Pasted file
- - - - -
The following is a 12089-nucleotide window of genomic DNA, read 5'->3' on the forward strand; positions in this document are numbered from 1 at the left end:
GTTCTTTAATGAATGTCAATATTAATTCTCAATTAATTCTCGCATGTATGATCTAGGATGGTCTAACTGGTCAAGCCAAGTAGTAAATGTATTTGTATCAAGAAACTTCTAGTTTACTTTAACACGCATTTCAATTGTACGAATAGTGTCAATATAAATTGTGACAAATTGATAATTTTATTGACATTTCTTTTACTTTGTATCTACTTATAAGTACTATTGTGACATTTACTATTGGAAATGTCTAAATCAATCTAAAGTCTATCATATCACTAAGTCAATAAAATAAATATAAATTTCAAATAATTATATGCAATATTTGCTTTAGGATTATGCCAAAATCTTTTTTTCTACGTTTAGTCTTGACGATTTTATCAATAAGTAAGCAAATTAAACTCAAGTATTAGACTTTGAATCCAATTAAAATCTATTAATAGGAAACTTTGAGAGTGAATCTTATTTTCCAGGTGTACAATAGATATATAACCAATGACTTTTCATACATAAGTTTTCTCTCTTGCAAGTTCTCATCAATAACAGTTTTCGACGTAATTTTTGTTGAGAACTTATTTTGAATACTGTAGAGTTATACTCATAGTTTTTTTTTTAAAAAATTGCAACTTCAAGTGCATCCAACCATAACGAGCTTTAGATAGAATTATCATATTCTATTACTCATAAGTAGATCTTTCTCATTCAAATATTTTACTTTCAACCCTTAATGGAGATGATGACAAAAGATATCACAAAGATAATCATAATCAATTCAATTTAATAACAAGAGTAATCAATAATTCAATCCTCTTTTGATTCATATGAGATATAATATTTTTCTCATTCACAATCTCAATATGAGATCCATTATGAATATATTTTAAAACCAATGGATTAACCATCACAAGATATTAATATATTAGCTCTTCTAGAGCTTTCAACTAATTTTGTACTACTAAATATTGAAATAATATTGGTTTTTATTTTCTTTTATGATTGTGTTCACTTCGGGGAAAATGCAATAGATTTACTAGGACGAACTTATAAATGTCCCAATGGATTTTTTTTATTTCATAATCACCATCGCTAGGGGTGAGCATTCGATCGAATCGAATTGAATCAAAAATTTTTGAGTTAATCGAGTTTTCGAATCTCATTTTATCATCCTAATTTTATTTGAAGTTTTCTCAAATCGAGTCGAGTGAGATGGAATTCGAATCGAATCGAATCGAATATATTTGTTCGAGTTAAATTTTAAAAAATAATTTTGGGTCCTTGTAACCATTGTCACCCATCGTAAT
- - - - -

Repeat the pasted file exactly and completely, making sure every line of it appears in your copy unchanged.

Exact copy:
The following is a 12089-nucleotide window of genomic DNA, read 5'->3' on the forward strand; positions in this document are numbered from 1 at the left end:
GTTCTTTAATGAATGTCAATATTAATTCTCAATTAATTCTCGCATGTATGATCTAGGATGGTCTAACTGGTCAAGCCAAGTAGTAAATGTATTTGTATCAAGAAACTTCTAGTTTACTTTAACACGCATTTCAATTGTACGAATAGTGTCAATATAAATTGTGACAAATTGATAATTTTATTGACATTTCTTTTACTTTGTATCTACTTATAAGTACTATTGTGACATTTACTATTGGAAATGTCTAAATCAATCTAAAGTCTATCATATCACTAAGTCAATAAAATAAATATAAATTTCAAATAATTATATGCAATATTTGCTTTAGGATTATGCCAAAATCTTTTTTTCTACGTTTAGTCTTGACGATTTTATCAATAAGTAAGCAAATTAAACTCAAGTATTAGACTTTGAATCCAATTAAAATCTATTAATAGGAAACTTTGAGAGTGAATCTTATTTTCCAGGTGTACAATAGATATATAACCAATGACTTTTCATACATAAGTTTTCTCTCTTGCAAGTTCTCATCAATAACAGTTTTCGACGTAATTTTTGTTGAGAACTTATTTTGAATACTGTAGAGTTATACTCATAGTTTTTTTTTTAAAAAATTGCAACTTCAAGTGCATCCAACCATAACGAGCTTTAGATAGAATTATCATATTCTATTACTCATAAGTAGATCTTTCTCATTCAAATATTTTACTTTCAACCCTTAATGGAGATGATGACAAAAGATATCACAAAGATAATCATAATCAATTCAATTTAATAACAAGAGTAATCAATAATTCAATCCTCTTTTGATTCATATGAGATATAATATTTTTCTCATTCACAATCTCAATATGAGATCCATTATGAATATATTTTAAAACCAATGGATTAACCATCACAAGATATTAATATATTAGCTCTTCTAGAGCTTTCAACTAATTTTGTACTACTAAATATTGAAATAATATTGGTTTTTATTTTCTTTTATGATTGTGTTCACTTCGGGGAAAATGCAATAGATTTACTAGGACGAACTTATAAATGTCCCAATGGATTTTTTTTATTTCATAATCACCATCGCTAGGGGTGAGCATTCGATCGAATCGAATTGAATCAAAAATTTTTGAGTTAATCGAGTTTTCGAATCTCATTTTATCATCCTAATTTTATTTGAAGTTTTCTCAAATCGAGTCGAGTGAGATGGAATTCGAATCGAATCGAATCGAATATATTTGTTCGAGTTAAATTTTAAAAAATAATTTTGGGTCCTTGTAACCATTGTCACCCATCGTAAT